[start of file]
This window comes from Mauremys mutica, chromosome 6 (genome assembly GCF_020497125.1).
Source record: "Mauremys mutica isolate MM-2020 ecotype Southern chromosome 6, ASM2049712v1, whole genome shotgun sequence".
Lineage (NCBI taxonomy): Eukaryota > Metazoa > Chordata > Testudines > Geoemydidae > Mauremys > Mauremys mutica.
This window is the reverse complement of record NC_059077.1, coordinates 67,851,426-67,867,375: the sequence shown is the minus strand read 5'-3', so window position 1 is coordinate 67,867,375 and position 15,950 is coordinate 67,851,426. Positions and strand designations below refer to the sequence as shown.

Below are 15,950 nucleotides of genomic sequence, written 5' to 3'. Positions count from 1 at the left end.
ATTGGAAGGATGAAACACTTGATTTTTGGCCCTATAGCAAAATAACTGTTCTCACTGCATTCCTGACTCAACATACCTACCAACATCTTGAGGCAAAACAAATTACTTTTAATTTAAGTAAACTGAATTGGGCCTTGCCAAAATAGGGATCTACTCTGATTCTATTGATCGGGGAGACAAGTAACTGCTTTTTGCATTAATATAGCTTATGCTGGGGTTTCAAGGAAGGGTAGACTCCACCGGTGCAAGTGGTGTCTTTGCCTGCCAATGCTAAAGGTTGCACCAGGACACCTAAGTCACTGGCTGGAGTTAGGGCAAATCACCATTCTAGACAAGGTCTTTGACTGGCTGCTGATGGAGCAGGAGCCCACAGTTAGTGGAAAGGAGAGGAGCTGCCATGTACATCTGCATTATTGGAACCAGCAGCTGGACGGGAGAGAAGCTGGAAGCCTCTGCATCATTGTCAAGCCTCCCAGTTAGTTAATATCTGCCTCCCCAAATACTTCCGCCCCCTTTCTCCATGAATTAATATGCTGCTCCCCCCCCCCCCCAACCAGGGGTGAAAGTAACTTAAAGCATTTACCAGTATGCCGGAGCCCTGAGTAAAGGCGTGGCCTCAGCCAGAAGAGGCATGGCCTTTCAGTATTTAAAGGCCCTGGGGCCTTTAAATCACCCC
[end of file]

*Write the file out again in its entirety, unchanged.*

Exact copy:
This window comes from Mauremys mutica, chromosome 6 (genome assembly GCF_020497125.1).
Source record: "Mauremys mutica isolate MM-2020 ecotype Southern chromosome 6, ASM2049712v1, whole genome shotgun sequence".
Lineage (NCBI taxonomy): Eukaryota > Metazoa > Chordata > Testudines > Geoemydidae > Mauremys > Mauremys mutica.
This window is the reverse complement of record NC_059077.1, coordinates 67,851,426-67,867,375: the sequence shown is the minus strand read 5'-3', so window position 1 is coordinate 67,867,375 and position 15,950 is coordinate 67,851,426. Positions and strand designations below refer to the sequence as shown.

Below are 15,950 nucleotides of genomic sequence, written 5' to 3'. Positions count from 1 at the left end.
ATTGGAAGGATGAAACACTTGATTTTTGGCCCTATAGCAAAATAACTGTTCTCACTGCATTCCTGACTCAACATACCTACCAACATCTTGAGGCAAAACAAATTACTTTTAATTTAAGTAAACTGAATTGGGCCTTGCCAAAATAGGGATCTACTCTGATTCTATTGATCGGGGAGACAAGTAACTGCTTTTTGCATTAATATAGCTTATGCTGGGGTTTCAAGGAAGGGTAGACTCCACCGGTGCAAGTGGTGTCTTTGCCTGCCAATGCTAAAGGTTGCACCAGGACACCTAAGTCACTGGCTGGAGTTAGGGCAAATCACCATTCTAGACAAGGTCTTTGACTGGCTGCTGATGGAGCAGGAGCCCACAGTTAGTGGAAAGGAGAGGAGCTGCCATGTACATCTGCATTATTGGAACCAGCAGCTGGACGGGAGAGAAGCTGGAAGCCTCTGCATCATTGTCAAGCCTCCCAGTTAGTTAATATCTGCCTCCCCAAATACTTCCGCCCCCTTTCTCCATGAATTAATATGCTGCTCCCCCCCCCCCCCAACCAGGGGTGAAAGTAACTTAAAGCATTTACCAGTATGCCGGAGCCCTGAGTAAAGGCGTGGCCTCAGCCAGAAGAGGCATGGCCTTTCAGTATTTAAAGGCCCTGGGGCCTTTAAATCACCCC